In Alpha Protocol, players chose from a list of dialogue options based on attitudes inspired by the "three J.B.'s" – James Bond (suave), Jason Bourne (professional) and Jack Bauer (aggressive). Additionally, different benefits could be gained for everything said and done. Instead of making players feel punished for choosing an option that another character disliked, they'd rather would gain a divergent set of perks, such as an ability cooldown rather than great action points.
The setting was also rather unique. Playing as Michael Thorton, a modern spy violently cut loose and on his own, players had to move from safehouse to safehouse, gaining contacts and resources to expose a corporate conspiracy across Rome, Moscow, the Middle East and Taipei. How this is done, with whom and in what order was entirely up to the player.
What I'd like to see in a sequel: Alpha Protocol did incredible things with its evolving story, so there's not a lot I'd changed with its structure, but its gameplay and animations needed a lot of polish. There was little reason to build your character in anything other than stealth and pistols for their abilities, due to the frustrating AI and general weakness of the weapons, and I've love to see a sequel address those complaints. Greater visual variety in the weapons would be appreciated, too.
#1 Rise of the Argonauts 2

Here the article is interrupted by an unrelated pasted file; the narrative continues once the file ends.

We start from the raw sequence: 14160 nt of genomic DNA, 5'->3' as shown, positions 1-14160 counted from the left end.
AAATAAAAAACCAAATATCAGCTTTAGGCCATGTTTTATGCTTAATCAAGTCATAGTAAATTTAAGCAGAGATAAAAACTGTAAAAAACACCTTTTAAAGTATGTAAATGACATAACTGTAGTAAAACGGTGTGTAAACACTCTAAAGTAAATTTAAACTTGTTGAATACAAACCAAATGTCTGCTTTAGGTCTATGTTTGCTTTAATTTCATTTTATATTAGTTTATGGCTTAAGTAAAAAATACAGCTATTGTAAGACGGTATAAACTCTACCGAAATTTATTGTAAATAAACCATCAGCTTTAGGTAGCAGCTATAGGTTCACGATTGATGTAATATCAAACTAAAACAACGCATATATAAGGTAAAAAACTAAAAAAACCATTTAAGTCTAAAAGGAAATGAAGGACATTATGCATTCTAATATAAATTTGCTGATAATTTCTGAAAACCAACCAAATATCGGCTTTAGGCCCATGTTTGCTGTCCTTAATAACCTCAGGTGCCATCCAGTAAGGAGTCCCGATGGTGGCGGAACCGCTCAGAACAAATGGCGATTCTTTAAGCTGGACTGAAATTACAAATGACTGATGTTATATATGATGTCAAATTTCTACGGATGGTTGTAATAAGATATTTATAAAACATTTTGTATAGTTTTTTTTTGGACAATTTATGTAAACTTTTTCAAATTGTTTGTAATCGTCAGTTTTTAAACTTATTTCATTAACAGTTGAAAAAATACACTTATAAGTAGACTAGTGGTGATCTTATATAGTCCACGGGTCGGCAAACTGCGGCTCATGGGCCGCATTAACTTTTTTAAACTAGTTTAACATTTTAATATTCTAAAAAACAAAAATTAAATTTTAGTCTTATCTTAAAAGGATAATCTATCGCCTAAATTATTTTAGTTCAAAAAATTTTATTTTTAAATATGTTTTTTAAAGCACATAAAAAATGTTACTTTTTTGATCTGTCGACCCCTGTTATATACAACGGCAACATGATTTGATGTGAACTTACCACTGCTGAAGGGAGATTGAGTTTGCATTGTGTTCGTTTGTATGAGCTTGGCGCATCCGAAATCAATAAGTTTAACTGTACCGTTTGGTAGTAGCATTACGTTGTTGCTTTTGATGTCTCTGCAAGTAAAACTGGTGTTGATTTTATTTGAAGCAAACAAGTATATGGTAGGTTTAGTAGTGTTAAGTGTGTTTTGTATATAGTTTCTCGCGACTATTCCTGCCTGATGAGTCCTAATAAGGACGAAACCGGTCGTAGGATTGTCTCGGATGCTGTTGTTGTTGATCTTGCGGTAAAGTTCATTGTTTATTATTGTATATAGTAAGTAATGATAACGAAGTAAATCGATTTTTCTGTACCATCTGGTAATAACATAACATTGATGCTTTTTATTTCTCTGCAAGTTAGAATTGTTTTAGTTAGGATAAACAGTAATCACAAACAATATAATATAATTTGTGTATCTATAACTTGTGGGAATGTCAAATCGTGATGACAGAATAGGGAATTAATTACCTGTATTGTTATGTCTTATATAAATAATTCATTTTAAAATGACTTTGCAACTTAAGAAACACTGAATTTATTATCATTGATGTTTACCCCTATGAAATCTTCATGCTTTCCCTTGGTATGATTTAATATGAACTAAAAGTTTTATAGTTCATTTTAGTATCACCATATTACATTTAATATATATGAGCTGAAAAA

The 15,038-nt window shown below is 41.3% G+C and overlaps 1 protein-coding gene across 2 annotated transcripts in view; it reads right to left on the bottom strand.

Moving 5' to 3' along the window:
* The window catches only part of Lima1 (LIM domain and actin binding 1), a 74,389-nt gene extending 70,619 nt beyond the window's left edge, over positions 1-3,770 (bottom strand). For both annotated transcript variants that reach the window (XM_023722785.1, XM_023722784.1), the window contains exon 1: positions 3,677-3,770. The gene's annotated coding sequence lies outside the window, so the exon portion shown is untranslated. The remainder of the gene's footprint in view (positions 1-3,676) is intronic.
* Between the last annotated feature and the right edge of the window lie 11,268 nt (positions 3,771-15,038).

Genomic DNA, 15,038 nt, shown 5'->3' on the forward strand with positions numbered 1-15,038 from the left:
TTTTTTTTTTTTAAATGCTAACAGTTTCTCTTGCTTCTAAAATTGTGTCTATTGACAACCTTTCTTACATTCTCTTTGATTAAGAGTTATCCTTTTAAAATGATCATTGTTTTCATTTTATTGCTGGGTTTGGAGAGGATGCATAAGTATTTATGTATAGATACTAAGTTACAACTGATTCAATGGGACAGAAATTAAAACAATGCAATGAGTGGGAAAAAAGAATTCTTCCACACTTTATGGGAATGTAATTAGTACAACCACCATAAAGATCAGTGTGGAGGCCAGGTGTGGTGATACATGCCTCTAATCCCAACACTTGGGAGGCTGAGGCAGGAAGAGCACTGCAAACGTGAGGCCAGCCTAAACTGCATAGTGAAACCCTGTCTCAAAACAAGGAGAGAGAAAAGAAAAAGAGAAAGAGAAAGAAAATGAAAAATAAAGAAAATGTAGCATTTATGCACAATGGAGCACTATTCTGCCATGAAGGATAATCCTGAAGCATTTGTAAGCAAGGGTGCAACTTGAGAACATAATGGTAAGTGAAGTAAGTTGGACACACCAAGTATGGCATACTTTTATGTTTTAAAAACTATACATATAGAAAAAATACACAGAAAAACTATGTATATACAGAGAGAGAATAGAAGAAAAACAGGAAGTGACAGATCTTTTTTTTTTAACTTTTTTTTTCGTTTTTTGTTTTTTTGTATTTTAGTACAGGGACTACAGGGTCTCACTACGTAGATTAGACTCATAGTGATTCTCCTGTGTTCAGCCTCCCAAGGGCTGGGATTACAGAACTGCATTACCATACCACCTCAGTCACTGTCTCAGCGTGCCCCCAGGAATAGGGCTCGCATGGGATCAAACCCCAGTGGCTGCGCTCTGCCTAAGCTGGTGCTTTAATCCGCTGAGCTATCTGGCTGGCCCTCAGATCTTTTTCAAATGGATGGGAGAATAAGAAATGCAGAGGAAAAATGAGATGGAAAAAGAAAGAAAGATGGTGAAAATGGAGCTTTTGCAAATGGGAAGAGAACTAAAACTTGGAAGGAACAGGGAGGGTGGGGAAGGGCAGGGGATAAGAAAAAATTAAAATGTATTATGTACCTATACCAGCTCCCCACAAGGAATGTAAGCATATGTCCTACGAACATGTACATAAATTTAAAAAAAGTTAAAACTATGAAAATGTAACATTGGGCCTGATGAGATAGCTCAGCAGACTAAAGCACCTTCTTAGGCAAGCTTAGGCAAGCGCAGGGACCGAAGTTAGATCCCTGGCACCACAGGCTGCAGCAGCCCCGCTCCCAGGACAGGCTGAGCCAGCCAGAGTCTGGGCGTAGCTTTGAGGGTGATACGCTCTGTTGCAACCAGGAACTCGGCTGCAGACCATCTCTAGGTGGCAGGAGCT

Similar to Alpha Protocol, Rise of the Argonauts shared a love or hate relationship with players and critics. Animations and combat were awkward and repetitive, and it featured long stretches of conversation and exploration (with no mini-map) between action pieces. It may not leave a good first impression. But similar to Alpha Protocol still, it deserves mention on this list for its writing.
In Rise of the Argonauts, the player became Jason, the mythological king of Iolcus. On the day of Jason's wedding, his wife, Alceme, is murdered by assassins. Refusing to give her soul the rites of passage, he sealed her body in a temple dedicated to the gods, and with their permissions began a search for the fabled Golden Fleece while they preserve her body. Only it could bring her back.
Along the way, Jason met and recruited legendary characters such as Hercules, Achilles and Pan, traveled to the Oracle at Delphi and the underworld, and fought dangerous and mythological creatures. It was an exciting journey, despite the long pauses between combat, thanks in large part to the characters. Pan in particular as the fatherly and clever satyr was one of my absolute favorites. Jason, too, becomes the hero you read about in stories. Unfortunately, what it doesn't share with Alpha Protocol is its dialog system and strength of choices. I didn't feel as if my decisions would alter the story in any meaningful way.
While the combat didn't impress, with boring repetition and constant slow motion decapitations, it did feature a healthy upgrade tree. As players moved through the game, they completed challenges, such as killing ten enemies or particular story objectives, which earned them points to dedicate toward one of several gods. Each god had their own ability trees, such as spears, swords, and buffs, which players could invest in at any point in the game. There were no traditional level ups.
What I'd like to see in a sequel: If they could have created more variety in combat, paced the action and the dialog scenes better, and gave you more choices with meaningful consequences for a sequel, it could have been the start of one of my all-time favorite role-playing games. And the setting is ripe for more adventures, especially when you're dealing with ancient Greek and Roman mythology and figures.